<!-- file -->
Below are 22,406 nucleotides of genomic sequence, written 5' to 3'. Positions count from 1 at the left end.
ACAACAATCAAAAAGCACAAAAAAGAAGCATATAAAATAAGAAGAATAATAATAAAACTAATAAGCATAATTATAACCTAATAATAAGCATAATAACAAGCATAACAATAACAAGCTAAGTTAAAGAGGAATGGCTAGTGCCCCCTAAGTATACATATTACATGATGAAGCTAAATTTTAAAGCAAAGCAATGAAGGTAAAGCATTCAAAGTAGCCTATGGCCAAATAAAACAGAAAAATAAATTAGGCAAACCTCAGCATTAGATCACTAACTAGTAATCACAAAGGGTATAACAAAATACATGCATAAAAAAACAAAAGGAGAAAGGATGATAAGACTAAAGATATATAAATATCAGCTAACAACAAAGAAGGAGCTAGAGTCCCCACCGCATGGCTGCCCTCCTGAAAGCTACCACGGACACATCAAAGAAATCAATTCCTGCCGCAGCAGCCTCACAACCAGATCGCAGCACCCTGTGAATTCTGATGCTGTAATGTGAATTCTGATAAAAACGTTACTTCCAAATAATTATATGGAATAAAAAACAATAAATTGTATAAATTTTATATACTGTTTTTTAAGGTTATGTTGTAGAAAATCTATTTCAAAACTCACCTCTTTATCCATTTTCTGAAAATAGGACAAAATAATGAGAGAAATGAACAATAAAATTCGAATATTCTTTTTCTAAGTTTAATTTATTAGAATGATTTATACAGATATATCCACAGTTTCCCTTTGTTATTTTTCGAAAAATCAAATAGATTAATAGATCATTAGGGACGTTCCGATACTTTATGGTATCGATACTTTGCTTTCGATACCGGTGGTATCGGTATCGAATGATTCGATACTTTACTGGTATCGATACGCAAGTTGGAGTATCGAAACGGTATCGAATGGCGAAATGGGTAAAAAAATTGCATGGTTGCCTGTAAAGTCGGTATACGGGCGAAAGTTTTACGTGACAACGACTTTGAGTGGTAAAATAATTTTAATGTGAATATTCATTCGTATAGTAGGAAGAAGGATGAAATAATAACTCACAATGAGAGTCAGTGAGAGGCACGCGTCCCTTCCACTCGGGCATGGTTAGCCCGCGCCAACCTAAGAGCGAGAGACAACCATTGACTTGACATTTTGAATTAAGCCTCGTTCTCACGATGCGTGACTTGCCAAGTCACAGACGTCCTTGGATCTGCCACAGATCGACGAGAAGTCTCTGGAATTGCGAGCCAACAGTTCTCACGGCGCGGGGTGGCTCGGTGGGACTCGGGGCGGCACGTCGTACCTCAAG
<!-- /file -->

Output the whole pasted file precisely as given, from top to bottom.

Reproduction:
Below are 22,406 nucleotides of genomic sequence, written 5' to 3'. Positions count from 1 at the left end.
ACAACAATCAAAAAGCACAAAAAAGAAGCATATAAAATAAGAAGAATAATAATAAAACTAATAAGCATAATTATAACCTAATAATAAGCATAATAACAAGCATAACAATAACAAGCTAAGTTAAAGAGGAATGGCTAGTGCCCCCTAAGTATACATATTACATGATGAAGCTAAATTTTAAAGCAAAGCAATGAAGGTAAAGCATTCAAAGTAGCCTATGGCCAAATAAAACAGAAAAATAAATTAGGCAAACCTCAGCATTAGATCACTAACTAGTAATCACAAAGGGTATAACAAAATACATGCATAAAAAAACAAAAGGAGAAAGGATGATAAGACTAAAGATATATAAATATCAGCTAACAACAAAGAAGGAGCTAGAGTCCCCACCGCATGGCTGCCCTCCTGAAAGCTACCACGGACACATCAAAGAAATCAATTCCTGCCGCAGCAGCCTCACAACCAGATCGCAGCACCCTGTGAATTCTGATGCTGTAATGTGAATTCTGATAAAAACGTTACTTCCAAATAATTATATGGAATAAAAAACAATAAATTGTATAAATTTTATATACTGTTTTTTAAGGTTATGTTGTAGAAAATCTATTTCAAAACTCACCTCTTTATCCATTTTCTGAAAATAGGACAAAATAATGAGAGAAATGAACAATAAAATTCGAATATTCTTTTTCTAAGTTTAATTTATTAGAATGATTTATACAGATATATCCACAGTTTCCCTTTGTTATTTTTCGAAAAATCAAATAGATTAATAGATCATTAGGGACGTTCCGATACTTTATGGTATCGATACTTTGCTTTCGATACCGGTGGTATCGGTATCGAATGATTCGATACTTTACTGGTATCGATACGCAAGTTGGAGTATCGAAACGGTATCGAATGGCGAAATGGGTAAAAAAATTGCATGGTTGCCTGTAAAGTCGGTATACGGGCGAAAGTTTTACGTGACAACGACTTTGAGTGGTAAAATAATTTTAATGTGAATATTCATTCGTATAGTAGGAAGAAGGATGAAATAATAACTCACAATGAGAGTCAGTGAGAGGCACGCGTCCCTTCCACTCGGGCATGGTTAGCCCGCGCCAACCTAAGAGCGAGAGACAACCATTGACTTGACATTTTGAATTAAGCCTCGTTCTCACGATGCGTGACTTGCCAAGTCACAGACGTCCTTGGATCTGCCACAGATCGACGAGAAGTCTCTGGAATTGCGAGCCAACAGTTCTCACGGCGCGGGGTGGCTCGGTGGGACTCGGGGCGGCACGTCGTACCTCAAG